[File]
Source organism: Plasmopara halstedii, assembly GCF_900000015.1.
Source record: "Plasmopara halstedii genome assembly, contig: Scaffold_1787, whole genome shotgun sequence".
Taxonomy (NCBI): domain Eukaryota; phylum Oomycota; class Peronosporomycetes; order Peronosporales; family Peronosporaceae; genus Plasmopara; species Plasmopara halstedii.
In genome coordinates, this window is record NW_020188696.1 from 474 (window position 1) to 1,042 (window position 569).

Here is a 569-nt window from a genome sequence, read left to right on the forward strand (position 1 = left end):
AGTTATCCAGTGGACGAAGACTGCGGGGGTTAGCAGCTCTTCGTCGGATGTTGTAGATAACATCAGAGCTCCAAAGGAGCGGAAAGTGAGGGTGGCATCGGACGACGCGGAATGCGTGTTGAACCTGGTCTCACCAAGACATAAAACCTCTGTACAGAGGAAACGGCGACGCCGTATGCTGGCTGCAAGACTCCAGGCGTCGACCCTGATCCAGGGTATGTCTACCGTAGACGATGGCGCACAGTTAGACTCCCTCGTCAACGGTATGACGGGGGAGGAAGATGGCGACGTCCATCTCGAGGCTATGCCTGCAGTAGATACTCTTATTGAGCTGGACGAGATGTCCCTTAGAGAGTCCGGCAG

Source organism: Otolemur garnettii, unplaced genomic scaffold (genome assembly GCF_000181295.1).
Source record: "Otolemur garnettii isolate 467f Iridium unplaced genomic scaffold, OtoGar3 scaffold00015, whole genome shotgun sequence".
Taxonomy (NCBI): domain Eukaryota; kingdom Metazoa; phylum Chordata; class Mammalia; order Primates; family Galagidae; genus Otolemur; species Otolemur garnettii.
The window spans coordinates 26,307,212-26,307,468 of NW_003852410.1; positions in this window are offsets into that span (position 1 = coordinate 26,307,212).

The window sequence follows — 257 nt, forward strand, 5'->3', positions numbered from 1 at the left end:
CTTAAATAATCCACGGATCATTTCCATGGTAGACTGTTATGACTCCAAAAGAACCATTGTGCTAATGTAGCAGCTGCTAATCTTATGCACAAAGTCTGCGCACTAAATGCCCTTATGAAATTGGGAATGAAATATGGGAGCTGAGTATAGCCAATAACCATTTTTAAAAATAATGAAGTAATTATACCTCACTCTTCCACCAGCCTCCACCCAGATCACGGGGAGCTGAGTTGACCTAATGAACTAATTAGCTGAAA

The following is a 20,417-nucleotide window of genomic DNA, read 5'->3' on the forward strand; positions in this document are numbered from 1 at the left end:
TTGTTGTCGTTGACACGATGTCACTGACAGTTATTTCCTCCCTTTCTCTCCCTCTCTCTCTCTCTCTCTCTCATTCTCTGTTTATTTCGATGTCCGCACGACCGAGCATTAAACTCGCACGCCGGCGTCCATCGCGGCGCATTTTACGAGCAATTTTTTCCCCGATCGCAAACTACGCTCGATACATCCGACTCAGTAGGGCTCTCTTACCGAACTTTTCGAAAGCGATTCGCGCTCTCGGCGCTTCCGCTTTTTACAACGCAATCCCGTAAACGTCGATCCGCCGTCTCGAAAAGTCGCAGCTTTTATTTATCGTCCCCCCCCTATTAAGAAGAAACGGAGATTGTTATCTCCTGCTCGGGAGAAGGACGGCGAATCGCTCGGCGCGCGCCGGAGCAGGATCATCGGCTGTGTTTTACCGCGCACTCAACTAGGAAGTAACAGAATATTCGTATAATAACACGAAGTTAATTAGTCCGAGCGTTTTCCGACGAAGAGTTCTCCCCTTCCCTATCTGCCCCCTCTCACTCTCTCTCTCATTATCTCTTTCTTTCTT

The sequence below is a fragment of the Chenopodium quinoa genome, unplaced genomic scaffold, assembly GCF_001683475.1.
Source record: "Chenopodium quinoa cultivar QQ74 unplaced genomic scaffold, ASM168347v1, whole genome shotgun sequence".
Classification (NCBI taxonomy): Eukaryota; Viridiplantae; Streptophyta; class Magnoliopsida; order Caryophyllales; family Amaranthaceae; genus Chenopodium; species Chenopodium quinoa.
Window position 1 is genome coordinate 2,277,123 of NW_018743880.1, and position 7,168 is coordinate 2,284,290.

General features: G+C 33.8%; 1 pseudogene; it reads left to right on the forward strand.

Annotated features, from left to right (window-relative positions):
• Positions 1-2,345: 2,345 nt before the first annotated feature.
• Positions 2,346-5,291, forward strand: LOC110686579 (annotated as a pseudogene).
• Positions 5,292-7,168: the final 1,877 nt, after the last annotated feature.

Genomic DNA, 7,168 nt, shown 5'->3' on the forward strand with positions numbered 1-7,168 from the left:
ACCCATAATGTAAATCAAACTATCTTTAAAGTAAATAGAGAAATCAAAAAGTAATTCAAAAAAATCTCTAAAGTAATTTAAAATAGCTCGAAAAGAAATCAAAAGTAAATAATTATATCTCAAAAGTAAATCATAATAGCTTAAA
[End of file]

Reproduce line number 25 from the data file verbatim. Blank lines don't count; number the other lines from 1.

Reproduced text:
ACCCATAATGTAAATCAAACTATCTTTAAAGTAAATAGAGAAATCAAAAAGTAATTCAAAAAAATCTCTAAAGTAATTTAAAATAGCTCGAAAAGAAATCAAAAGTAAATAATTATATCTCAAAAGTAAATCATAATAGCTTAAA